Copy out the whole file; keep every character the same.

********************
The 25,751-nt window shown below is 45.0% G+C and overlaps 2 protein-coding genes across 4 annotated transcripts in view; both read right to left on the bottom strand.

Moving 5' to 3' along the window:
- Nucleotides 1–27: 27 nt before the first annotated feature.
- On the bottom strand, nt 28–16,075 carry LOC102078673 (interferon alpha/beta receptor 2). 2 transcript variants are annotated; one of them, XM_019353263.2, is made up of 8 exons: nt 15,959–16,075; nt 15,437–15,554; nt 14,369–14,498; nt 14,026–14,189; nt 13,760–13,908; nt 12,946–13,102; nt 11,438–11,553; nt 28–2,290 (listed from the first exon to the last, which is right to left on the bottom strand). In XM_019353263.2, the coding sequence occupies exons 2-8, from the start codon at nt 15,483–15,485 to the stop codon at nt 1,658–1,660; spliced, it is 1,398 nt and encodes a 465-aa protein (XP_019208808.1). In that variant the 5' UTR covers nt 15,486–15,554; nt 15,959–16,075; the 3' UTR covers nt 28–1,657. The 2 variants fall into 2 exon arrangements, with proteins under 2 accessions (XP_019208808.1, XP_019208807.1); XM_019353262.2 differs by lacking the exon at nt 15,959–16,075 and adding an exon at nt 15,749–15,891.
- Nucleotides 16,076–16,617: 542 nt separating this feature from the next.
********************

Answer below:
The 25,751-nt window shown below is 45.0% G+C and overlaps 2 protein-coding genes across 4 annotated transcripts in view; both read right to left on the bottom strand.

Moving 5' to 3' along the window:
- Nucleotides 1–27: 27 nt before the first annotated feature.
- On the bottom strand, nt 28–16,075 carry LOC102078673 (interferon alpha/beta receptor 2). 2 transcript variants are annotated; one of them, XM_019353263.2, is made up of 8 exons: nt 15,959–16,075; nt 15,437–15,554; nt 14,369–14,498; nt 14,026–14,189; nt 13,760–13,908; nt 12,946–13,102; nt 11,438–11,553; nt 28–2,290 (listed from the first exon to the last, which is right to left on the bottom strand). In XM_019353263.2, the coding sequence occupies exons 2-8, from the start codon at nt 15,483–15,485 to the stop codon at nt 1,658–1,660; spliced, it is 1,398 nt and encodes a 465-aa protein (XP_019208808.1). In that variant the 5' UTR covers nt 15,486–15,554; nt 15,959–16,075; the 3' UTR covers nt 28–1,657. The 2 variants fall into 2 exon arrangements, with proteins under 2 accessions (XP_019208808.1, XP_019208807.1); XM_019353262.2 differs by lacking the exon at nt 15,959–16,075 and adding an exon at nt 15,749–15,891.
- Nucleotides 16,076–16,617: 542 nt separating this feature from the next.